Women's History Month

Centuries of difference-makers

More than half of the Tar Heels enrolled at UNC-Chapel Hill today are women, but that hasn’t always been the case.

It wasn’t until 1877 that women first began enrolling at the University for summer sessions. Another two decades passed before Sallie Walker Stockard became the first woman to receive a degree from Carolina.

Click on a photo to learn more about a historic Tar Heel, and keep scrolling to take a closer look at how women’s history has progressed at Carolina.

  • Barbara Bynum Henderson
  • Cora Zeta Corpening sitting among her all male law school classmates.
  • Karen Parker
  • Mary Turner Lane
  • Karen Stevenson
  • Patricia Wallace

Tar Heel trailblazers

Sallie Walker Stockard

In 1897, the board of trustees opened the University’s doors to women for postgraduate studies. Mary McRae, Lulie Watkins, Cecye Roanne Dodd, Dixie Lee Bryant and Sallie Walker Stockard were the first to be accepted for postgraduate studies. Stockard was the only one of the group to graduate, and she became the first woman to earn a degree from Carolina when she graduated in 1898, though she was excluded from all ceremonies, including the actual presentation of degrees and class pictures.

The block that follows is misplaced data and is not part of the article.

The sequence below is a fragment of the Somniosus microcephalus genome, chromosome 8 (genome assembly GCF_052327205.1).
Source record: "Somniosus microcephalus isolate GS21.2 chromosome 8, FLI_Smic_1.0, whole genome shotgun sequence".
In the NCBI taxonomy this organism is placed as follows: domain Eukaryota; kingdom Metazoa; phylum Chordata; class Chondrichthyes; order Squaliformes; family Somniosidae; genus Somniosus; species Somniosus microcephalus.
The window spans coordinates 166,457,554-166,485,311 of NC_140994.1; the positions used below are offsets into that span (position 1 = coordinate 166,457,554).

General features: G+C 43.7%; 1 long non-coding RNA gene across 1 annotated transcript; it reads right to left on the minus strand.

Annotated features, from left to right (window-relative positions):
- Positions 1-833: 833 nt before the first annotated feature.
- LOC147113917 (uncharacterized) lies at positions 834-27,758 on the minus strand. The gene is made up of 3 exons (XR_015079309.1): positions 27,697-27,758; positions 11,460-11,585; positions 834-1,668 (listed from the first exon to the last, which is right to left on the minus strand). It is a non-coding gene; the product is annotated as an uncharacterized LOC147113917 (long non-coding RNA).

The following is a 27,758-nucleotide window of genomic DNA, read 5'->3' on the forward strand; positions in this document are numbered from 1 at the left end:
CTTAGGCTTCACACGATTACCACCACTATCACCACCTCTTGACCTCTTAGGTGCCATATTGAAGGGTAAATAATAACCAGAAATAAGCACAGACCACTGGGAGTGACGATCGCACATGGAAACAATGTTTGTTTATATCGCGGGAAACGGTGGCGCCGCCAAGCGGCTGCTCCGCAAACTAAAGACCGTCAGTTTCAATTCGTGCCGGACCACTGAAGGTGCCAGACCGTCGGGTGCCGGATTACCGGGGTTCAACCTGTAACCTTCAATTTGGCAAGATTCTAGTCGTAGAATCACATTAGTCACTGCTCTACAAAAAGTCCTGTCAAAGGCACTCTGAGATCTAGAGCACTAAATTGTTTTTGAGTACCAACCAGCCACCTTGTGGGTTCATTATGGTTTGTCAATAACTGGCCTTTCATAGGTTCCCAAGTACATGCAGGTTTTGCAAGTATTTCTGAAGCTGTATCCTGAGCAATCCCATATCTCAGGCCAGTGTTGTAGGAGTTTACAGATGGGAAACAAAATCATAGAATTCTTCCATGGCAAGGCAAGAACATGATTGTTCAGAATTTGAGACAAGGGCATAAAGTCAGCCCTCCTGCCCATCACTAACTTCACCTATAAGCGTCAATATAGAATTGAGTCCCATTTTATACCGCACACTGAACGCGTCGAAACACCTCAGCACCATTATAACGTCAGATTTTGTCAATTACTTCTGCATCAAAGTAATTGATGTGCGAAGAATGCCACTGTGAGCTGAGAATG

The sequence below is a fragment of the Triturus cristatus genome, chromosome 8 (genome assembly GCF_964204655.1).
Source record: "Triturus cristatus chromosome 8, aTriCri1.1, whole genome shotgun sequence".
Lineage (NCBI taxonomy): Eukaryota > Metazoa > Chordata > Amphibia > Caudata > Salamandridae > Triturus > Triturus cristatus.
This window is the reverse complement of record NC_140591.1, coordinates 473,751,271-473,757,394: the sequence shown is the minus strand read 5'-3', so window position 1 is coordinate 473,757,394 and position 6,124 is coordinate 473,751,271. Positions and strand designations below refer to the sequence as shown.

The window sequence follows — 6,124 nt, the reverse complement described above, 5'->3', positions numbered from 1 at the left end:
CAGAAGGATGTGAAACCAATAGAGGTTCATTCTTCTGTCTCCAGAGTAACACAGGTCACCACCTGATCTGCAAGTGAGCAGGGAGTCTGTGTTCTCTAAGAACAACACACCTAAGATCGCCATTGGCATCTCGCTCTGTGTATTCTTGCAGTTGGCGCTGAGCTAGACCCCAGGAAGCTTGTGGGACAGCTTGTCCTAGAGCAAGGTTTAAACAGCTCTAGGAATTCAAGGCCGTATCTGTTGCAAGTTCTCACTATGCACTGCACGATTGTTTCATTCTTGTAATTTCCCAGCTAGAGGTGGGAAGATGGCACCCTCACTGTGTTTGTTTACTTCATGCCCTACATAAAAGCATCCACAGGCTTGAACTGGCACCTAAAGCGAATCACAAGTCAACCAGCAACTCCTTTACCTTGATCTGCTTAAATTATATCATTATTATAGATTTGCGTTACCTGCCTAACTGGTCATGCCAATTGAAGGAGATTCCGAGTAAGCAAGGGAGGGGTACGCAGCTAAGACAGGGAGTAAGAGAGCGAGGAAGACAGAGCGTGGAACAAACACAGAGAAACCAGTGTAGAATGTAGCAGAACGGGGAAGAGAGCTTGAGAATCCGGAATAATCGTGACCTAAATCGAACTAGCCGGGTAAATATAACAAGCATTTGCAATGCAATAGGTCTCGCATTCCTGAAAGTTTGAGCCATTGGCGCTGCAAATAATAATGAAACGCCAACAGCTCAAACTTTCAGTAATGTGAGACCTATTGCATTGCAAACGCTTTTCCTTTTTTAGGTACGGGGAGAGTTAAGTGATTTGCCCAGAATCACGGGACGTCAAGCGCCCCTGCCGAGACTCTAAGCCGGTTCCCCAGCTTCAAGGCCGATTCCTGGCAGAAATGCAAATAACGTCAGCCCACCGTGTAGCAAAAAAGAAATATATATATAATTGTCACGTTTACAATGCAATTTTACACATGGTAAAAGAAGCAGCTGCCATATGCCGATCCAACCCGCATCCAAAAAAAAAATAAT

Sallie Walker Stockard

Susan Grey Akers

As more and more women began enrolling at Carolina in the early 1900s, leadership roles slowly began to be filled by people who reflected the student body. The University hired its first female faculty member in 1927 when Sallie Marks was named an assistant professor of education.

In 1942, Susan Grey Akers became the first woman dean at UNC-Chapel Hill when she was appointed to serve as the dean of the School of Information and Library Science, then called the School of Library Science.

Susan Akers

Gwendolyn Harrison

When Gwendolyn Harrison Smith applied and was accepted to Carolina in 1951 as a doctoral student in Spanish, she had already earned a bachelor’s degree in history from Spelman College, a master’s degree in Spanish from the University of California and was a professor at Johnson C. Smith University in Charlotte.

University officials did not realize she was Black when she applied and told her she would not be allowed to live in the dorm or register for classes at Carolina. After Smith filed a federal lawsuit, Harrison became the first Black woman to study at Carolina.

Gwendolyn Harrison

A legacy continued

Generations of women at UNC-Chapel Hill have made way for current students, faculty, staff and alumnae to make a mark on the world.

Today, women continue to lead and succeed at Carolina. In May, we will welcome back our Tar Heel astronaut, Zena Cardman, to speak at Spring Commencement. Current students and alumnae make a difference with their research, and Tar Heels excel in everything from the arts and IT to athletics.

Click on a story below to see how Tar Heels continue the tradition of excellence set by generations of women before them.